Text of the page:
"Yellow" and unorganised workers - a challenge for the Danish labour market model? – University of Copenhagen

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02 October 2012

"Yellow" and unorganised workers - a challenge for the Danish labour market model?

Seminar at FAOS 19th of September 2012

More than 200 interested participants attended a seminar arranged by FAOS concerning the organisation of employees in Denmark.

The starting point for the seminar was the declining union densities among the traditional trade unions in Denmark. During the last ten years many employees have left the traditional unions or have shifted to one of the ideological alternative unions (the so-called “yellow unions”) who primarily offer individual legal counselling and assistance and have a much cheaper membership fee than the traditional unions.

On central as well as local level this raises a number of questions for the social partners in Denmark. For instance:

• How does the declining union density affect the legitimacy of the Danish trade unions, when they participate in collective bargaining and social dialogue?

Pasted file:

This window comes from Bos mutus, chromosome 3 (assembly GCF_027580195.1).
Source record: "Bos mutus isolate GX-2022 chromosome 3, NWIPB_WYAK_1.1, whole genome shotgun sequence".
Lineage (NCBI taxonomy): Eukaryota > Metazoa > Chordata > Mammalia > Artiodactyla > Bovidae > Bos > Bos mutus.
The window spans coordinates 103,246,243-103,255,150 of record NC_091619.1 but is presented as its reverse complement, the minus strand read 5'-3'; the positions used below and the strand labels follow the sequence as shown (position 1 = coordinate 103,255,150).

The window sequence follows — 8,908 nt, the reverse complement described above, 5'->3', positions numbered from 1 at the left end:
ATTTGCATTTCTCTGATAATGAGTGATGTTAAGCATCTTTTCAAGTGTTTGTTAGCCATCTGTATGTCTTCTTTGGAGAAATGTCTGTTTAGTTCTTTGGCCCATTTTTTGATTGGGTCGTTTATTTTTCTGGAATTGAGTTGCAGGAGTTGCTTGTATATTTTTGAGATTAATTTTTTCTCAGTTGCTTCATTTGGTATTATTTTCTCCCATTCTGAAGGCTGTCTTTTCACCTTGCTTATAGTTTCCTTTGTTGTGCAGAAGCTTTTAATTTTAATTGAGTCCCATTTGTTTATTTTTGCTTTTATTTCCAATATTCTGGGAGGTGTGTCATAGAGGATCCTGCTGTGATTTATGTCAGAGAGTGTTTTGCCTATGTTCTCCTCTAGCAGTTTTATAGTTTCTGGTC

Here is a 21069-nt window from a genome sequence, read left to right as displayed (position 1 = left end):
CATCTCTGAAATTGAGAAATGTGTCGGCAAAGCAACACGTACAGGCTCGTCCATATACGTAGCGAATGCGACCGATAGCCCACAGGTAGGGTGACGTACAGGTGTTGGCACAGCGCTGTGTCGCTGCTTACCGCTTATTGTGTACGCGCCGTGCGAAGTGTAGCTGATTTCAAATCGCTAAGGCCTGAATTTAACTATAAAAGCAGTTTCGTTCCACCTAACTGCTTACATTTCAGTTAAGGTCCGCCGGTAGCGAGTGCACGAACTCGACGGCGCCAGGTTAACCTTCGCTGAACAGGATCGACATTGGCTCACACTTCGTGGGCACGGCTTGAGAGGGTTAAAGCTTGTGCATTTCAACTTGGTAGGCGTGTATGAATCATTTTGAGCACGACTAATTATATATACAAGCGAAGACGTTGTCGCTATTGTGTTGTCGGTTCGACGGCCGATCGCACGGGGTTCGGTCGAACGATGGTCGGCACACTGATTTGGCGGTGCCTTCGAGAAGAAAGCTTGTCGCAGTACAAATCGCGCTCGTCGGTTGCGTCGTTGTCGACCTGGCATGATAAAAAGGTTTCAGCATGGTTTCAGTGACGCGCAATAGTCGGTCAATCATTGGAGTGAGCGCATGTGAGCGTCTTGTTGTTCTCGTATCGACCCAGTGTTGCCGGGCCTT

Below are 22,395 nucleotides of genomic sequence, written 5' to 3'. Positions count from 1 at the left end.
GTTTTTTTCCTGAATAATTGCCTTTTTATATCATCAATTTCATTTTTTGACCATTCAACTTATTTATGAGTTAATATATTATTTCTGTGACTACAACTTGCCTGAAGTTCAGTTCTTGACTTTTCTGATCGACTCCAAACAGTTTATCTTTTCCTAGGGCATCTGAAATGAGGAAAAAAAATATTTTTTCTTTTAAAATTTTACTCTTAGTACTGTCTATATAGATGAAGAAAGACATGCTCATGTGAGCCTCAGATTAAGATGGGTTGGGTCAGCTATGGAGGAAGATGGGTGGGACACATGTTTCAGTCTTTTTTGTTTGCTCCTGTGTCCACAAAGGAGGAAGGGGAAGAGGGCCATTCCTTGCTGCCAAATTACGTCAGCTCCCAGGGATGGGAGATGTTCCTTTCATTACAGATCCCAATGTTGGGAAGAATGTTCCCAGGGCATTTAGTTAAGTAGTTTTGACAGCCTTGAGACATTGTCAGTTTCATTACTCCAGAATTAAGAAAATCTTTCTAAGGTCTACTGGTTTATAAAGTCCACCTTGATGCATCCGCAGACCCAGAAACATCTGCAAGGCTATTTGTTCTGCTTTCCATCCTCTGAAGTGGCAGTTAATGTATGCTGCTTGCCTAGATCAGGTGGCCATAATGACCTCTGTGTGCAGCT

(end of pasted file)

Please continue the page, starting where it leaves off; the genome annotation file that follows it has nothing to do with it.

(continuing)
• How do local shop stewards and managers deal with unorganised workers at company level?

The Auditorium at The Geological Museum in Copenhagen was packed at the FAOS-seminar on the future of Danish labour market model. Photo: Steen Kelså. 2012.

In the first part of the seminar researchers from FAOS explored the implications of the declining union density for social partners at central level: Christian Lyhne Ibsen, PhD Fellow at FAOS, emphasised that the union density of the traditional unions has declined from 69 % to 59 % in the last ten years.

- The declining union density weakens the legitimacy of the unions and increases the probability of more legislative regulation of the Danish labour market in the future, said Jesper Due, Professor at FAOS.

The second part of the seminar concentrated on the challenges experienced by shop stewards at local level when dealing with unorganised and yellow workers. Anna Ilsøe, Assistant Professor at FAOS, stressed that shop stewards seem to have greater potential for recruiting yellow and unorganised workers for the traditional unions if they use an including strategy rather than an excluding strategy.

The shop stewards are generally in a difficult position:

- Our research shows, that a considerable number of shop stewards have experienced insufficient support from the local union office and a fourth of them lack arguments to convince the colleagues that they should be members of the traditional unions said Trine P. Larsen, Associate Professor at FAOS.

The seminar ended with a panel discussion with representatives from both the central and the local level of the traditional unions in Denmark.